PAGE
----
It’s a Sunday night in late February, yet the place is packed. And though his self-titled debut disc was a couple weeks away from its March release, women at one table near the stage are calling for some of his songs, even without quite having a handle on the titles. They’d seen Lee in his one previous Nashville appearance, opening for Jones some months before (at the Grand Ole Opry House, no less), and they’d been checking out his songs via 30-second web previews.
And then there was the announcement just before this club date that Amos would be the opening act for two fairly established combiners of rhythm, mood and story — Bob Dylan and Merle Haggard — on a coast-to-coast tour in March, with all three acts ready to emphasize their cabaret sides.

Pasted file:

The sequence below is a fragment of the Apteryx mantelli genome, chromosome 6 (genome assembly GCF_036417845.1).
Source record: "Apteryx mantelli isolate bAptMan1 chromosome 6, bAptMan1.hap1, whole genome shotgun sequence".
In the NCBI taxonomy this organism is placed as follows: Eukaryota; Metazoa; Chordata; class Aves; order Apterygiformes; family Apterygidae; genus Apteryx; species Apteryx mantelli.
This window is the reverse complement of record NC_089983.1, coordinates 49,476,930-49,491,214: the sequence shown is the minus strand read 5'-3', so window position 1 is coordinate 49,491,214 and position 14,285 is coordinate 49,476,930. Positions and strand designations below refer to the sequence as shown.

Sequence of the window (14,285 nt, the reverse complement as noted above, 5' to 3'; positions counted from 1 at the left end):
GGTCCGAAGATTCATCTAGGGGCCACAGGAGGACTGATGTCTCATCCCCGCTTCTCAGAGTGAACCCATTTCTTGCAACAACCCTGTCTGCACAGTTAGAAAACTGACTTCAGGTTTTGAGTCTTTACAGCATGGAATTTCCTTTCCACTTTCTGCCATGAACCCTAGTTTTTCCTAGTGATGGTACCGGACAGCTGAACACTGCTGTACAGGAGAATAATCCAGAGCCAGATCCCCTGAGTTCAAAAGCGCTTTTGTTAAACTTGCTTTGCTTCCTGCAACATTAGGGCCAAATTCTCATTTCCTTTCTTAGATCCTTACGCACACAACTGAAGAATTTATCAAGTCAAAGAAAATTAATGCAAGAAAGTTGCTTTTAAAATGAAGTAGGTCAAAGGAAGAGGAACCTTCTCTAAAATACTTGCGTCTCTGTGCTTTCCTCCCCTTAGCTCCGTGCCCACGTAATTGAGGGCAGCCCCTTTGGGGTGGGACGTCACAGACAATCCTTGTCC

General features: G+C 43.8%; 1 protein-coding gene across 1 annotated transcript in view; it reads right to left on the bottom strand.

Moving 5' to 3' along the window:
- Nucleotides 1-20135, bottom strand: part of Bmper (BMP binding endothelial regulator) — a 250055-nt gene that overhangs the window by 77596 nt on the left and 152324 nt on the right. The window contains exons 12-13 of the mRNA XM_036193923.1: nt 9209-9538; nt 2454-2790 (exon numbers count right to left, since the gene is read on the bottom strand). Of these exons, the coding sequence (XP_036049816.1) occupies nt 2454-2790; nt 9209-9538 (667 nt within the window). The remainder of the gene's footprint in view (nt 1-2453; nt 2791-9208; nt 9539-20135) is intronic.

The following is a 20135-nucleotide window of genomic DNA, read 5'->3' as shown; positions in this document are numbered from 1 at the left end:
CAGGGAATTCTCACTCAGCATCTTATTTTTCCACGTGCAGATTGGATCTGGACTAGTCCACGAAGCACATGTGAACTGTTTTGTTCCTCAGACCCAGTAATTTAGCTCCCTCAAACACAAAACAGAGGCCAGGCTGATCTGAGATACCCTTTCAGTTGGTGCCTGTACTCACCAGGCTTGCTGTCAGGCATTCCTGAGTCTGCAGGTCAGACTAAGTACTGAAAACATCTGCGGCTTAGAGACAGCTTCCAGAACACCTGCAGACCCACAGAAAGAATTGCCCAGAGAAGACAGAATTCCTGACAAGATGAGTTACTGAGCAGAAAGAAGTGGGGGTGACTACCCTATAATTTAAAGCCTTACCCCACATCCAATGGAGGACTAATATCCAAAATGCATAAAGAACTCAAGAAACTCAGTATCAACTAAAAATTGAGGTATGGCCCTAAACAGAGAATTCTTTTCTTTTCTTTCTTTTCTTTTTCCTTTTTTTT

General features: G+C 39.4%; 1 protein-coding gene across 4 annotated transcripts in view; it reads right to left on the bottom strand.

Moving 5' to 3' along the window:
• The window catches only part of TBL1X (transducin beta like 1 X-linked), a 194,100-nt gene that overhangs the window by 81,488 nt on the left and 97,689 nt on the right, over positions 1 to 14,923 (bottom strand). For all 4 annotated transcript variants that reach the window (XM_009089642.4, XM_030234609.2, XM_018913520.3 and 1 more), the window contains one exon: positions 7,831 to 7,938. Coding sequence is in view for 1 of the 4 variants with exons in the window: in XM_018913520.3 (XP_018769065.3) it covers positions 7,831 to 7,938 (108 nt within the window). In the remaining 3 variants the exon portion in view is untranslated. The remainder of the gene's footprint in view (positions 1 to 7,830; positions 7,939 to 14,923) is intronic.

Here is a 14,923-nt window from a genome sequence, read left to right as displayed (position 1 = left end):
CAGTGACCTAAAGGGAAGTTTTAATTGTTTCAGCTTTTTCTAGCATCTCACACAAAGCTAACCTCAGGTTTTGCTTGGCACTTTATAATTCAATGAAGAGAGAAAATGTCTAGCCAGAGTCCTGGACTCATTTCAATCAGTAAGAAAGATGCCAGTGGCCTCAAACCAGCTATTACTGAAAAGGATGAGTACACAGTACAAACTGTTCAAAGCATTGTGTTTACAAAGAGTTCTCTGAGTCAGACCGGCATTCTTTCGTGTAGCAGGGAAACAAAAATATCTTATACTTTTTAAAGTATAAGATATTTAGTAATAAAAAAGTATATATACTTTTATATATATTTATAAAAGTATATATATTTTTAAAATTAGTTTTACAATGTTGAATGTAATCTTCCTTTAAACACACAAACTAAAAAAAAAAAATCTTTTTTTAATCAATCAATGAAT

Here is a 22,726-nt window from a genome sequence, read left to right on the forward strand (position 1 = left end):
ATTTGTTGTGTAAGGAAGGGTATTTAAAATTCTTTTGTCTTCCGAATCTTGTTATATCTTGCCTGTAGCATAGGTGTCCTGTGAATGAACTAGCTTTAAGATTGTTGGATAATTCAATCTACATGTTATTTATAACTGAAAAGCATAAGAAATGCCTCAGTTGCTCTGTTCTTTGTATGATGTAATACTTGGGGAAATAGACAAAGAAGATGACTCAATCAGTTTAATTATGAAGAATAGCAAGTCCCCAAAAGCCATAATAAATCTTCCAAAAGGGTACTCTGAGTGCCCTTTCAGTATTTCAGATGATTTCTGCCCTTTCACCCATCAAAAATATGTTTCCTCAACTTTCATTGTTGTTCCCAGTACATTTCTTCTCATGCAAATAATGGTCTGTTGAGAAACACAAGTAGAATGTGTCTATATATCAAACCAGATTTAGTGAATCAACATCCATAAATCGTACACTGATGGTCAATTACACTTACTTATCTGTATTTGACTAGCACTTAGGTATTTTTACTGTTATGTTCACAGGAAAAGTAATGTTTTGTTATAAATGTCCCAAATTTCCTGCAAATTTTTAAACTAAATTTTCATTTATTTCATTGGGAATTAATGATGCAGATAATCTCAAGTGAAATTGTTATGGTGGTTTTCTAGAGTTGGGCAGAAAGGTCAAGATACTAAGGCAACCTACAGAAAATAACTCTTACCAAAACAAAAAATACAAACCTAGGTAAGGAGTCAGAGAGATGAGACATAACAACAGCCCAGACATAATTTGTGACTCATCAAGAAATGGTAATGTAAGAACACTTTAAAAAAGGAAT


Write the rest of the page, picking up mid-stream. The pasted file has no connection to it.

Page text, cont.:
Less than two years ago, Lee was in the middle of a six-month residency at the downtown Philadelphia bar called the Fire, a not-so-glamorous spot that’s often been a home for fledgling alt-country bands and punk rockers. “Maybe three to five people would show up,” he recalled, “ten or twenty max. But I was loving it, because I had a chance to be onstage every week, and that was really important. Things were still gelling at that point.”
After that regular workout, and much touring as an opening act, Lee shows considerable stage finesse, fronting his small, low-key but flexible band. Some audience members at the Nashville show had apparently had one too many too early and were already down to rebel yells (incongruous at this spot) as he took the stage. With a bit of firm but good-natured banter and an invitation to dance to the music, he had them hushed, for a moment. His touching and potential breakout song “Arms Of A Woman” had the whole room hushed moments later.